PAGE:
Fighting the Eternal Struggle with my Arch-Nemesis

Writer with an owl on his head, Microsoft clip art

There are few things crueler to a writer than successive days of battle with the arch nemesis, and nothing more to show for it than a blank mind and a rising panic.

You didn’t know writers had nemeses?  You suspect that I’ve conveniently invented my arch nemesis to have an overly dramatic way to describe something that’s probably ridiculously insignificant, don’t  you?

Are you insinuating that writers overreact to things? That our over-active imaginations tend to turn ants into fire-breathing lizards with horns and machine guns and a magic talisman that turned people to gerbils?

Okay, fair point.

Now I’m wondering if I should even bother to tell you about this whole “arch nemesis” thing, because, it’s just another example that illustrates this tendency to hyperbolize everything, which means the next time I have an authentic problem, you all will just suspect I’m crying gerbil lizard.

It’s true. Writers learn every life-lesson from reading stories and fables with morals.

I’m not helping my case am I?

Well, in this case, I am not entirely exaggerating. Instead, I’m personifying a more abstract concept in concrete terms for comedic effect.  That’s something else we do. And, for those following along, I’ve now stretched my initial teaser with its promise of epic action and blind fear over seven paragraphs, which, with any luck, has heightened your interest in the piece as a whole, and kept you reading along greedily, eager to find out exactly who or what I consider to be my arch nemesis.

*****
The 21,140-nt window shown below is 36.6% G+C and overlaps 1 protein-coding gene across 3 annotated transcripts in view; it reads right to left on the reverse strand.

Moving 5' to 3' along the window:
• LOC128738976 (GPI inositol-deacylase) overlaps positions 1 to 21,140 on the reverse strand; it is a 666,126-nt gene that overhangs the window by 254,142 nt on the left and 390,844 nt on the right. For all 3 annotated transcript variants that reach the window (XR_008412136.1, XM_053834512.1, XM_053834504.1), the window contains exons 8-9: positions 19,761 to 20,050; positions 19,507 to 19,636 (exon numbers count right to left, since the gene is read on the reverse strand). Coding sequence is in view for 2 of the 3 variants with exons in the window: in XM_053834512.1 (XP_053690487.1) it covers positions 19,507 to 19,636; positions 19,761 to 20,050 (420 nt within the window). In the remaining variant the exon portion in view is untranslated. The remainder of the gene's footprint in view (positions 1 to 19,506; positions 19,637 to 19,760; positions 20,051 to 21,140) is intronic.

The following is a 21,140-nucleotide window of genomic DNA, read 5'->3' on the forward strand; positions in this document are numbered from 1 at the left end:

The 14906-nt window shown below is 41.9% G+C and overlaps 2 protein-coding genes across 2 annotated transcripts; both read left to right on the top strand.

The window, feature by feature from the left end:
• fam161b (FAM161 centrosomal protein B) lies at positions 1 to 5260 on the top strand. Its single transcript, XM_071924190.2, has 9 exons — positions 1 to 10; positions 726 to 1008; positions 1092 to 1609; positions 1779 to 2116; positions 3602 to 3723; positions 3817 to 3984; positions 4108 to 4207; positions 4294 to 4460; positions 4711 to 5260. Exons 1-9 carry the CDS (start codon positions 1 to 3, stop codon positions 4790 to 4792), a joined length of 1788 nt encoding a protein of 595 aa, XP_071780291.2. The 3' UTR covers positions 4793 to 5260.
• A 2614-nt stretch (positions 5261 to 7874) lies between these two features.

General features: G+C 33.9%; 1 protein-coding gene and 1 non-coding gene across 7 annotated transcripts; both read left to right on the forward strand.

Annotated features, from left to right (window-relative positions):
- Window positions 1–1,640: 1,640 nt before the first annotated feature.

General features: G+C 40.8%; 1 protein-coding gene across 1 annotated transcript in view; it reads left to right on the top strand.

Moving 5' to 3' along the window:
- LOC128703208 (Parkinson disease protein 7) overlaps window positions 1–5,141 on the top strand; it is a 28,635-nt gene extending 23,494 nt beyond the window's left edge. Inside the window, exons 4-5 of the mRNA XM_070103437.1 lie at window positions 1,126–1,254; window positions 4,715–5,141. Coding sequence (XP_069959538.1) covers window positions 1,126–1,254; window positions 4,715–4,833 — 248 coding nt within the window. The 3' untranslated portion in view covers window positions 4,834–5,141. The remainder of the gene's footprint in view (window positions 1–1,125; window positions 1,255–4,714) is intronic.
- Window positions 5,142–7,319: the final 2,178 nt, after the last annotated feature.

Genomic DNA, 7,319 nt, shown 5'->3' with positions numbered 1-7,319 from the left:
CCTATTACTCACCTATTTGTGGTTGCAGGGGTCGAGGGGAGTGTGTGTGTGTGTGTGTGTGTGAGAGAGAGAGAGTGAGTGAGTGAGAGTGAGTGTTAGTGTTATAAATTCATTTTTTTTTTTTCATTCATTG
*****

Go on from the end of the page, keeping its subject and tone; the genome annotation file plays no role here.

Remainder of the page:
My arch-nemesis, in fact, looks a great deal like me, which might put you in mind of the “evil twin” trope.  It makes me wonder which one of us is the “evil” one.  After all, no one is the villain in his or her own tale.

Where was I? Right, I was padding out the story, trying to hit my word count, and, with any luck, “punch” the whole thing up a bit and heighten the suspense without unduly frustrating my readers. It’s a fine line, and I suspect,  with this sentence, I’ve very nearly crossed to the side of frustrating. Sorry about that.

My twin sounds like me, too. She speaks to me in my voice, only she is much more critical of things than I am.  She looks over my shoulder as I write, and tells me that everything I just wrote is humorless, unoriginal, and boring.

She loves to tell me that every idea I’ve ever had is not good enough, and encourages me to just give up. She tells me I should just tell you all I had too much going on, or had an emergency or just couldn’t hack it, and you’ll all forgive me, and then I can be done, and go to bed early.

I generally refer to her as my internal editor.

She’s not all bad. She does have some good points. She has better hair than I do, and is much better than me at bowling and miniature golf.  I’m slightly jealous of her incredible knack for the scathing insult, and her impeccable taste in literature, food and screenwriting. She never tires of reminding me of her aptitudes and opinions in the most hurtful ways imaginable.

How I loathe her.

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